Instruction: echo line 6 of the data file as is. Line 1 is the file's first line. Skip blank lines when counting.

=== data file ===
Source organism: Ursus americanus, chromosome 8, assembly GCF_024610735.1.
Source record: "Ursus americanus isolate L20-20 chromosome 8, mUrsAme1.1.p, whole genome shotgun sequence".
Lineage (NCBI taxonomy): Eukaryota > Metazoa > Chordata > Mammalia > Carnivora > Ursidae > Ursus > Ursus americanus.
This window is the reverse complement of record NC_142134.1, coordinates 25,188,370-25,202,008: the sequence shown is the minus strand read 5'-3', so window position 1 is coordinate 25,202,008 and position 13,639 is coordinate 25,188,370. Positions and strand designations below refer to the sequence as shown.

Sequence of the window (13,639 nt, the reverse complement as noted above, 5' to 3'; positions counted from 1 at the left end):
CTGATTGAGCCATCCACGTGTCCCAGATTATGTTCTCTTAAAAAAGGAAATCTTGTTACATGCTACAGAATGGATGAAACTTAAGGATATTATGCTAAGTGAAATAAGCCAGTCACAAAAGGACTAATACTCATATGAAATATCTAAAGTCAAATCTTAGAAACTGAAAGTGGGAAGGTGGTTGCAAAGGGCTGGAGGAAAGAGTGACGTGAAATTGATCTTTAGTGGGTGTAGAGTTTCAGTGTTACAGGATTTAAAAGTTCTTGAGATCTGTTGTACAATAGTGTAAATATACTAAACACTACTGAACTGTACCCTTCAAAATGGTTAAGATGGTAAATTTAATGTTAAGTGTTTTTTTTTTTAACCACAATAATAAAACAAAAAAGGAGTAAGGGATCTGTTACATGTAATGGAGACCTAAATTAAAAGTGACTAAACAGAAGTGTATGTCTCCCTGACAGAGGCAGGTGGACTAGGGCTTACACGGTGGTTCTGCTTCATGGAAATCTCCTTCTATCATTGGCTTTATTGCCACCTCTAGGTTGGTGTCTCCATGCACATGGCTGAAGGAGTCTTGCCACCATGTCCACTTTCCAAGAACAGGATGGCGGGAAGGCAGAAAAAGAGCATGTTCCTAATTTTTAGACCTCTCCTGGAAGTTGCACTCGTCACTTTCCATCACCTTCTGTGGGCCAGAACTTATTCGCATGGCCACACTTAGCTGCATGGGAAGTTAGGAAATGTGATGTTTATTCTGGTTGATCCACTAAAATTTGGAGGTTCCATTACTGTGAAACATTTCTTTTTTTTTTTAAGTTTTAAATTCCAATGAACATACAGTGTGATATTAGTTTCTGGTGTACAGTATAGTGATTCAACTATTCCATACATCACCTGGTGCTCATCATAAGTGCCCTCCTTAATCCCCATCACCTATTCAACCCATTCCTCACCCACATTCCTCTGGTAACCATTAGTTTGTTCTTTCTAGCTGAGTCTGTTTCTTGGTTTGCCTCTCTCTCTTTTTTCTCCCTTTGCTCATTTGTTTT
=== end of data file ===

CTGATTGAGCCATCCACGTGTCCCAGATTATGTTCTCTTAAAAAAGGAAATCTTGTTACATGCTACAGAATGGATGAAACTTAAGGATATTATGCTAAGTGAAATAAGCCAGTCACAAAAGGACTAATACTCATATGAAATATCTAAAGTCAAATCTTAGAAACTGAAAGTGGGAAGGTGGTTGCAAAGGGCTGGAGGAAAGAGTGACGTGAAATTGATCTTTAGTGGGTGTAGAGTTTCAGTGTTACAGGATTTAAAAGTTCTTGAGATCTGTTGTACAATAGTGTAAATATACTAAACACTACTGAACTGTACCCTTCAAAATGGTTAAGATGGTAAATTTAATGTTAAGTGTTTTTTTTTTTAACCACAATAATAAAACAAAAAAGGAGTAAGGGATCTGTTACATGTAATGGAGACCTAAATTAAAAGTGACTAAACAGAAGTGTATGTCTCCCTGACAGAGGCAGGTGGACTAGGGCTTACACGGTGGTTCTGCTTCATGGAAATCTCCTTCTATCATTGGCTTTATTGCCACCTCTAGGTTGGTGTCTCCATGCACATGGCTGAAGGAGTCTTGCCACCATGTCCACTTTCCAAGAACAGGATGGCGGGAAGGCAGAAAAAGAGCATGTTCCTAATTTTTAGACCTCTCCTGGAAGTTGCACTCGTCACTTTCCATCACCTTCTGTGGGCCAGAACTTATTCGCATGGCCACACTTAGCTGCATGGGAAGTTAGGAAATGTGATGTTTATTCTGGTTGATCCACTAAAATTTGGAGGTTCCATTACTGTGAAACATTTCTTTTTTTTTTTAAGTTTTAAATTCCAATGAACATACAGTGTGATATTAGTTTCTGGTGTACAGTATAGTGATTCAACTATTCCATACATCACCTGGTGCTCATCATAAGTGCCCTCCTTAATCCCCATCACCTATTCAACCCATTCCTCACCCACATTCCTCTGGTAACCATTAGTTTGTTCTTTCTAGCTGAGTCTGTTTCTTGGTTTGCCTCTCTCTCTTTTTTCTCCCTTTGCTCATTTGTTTT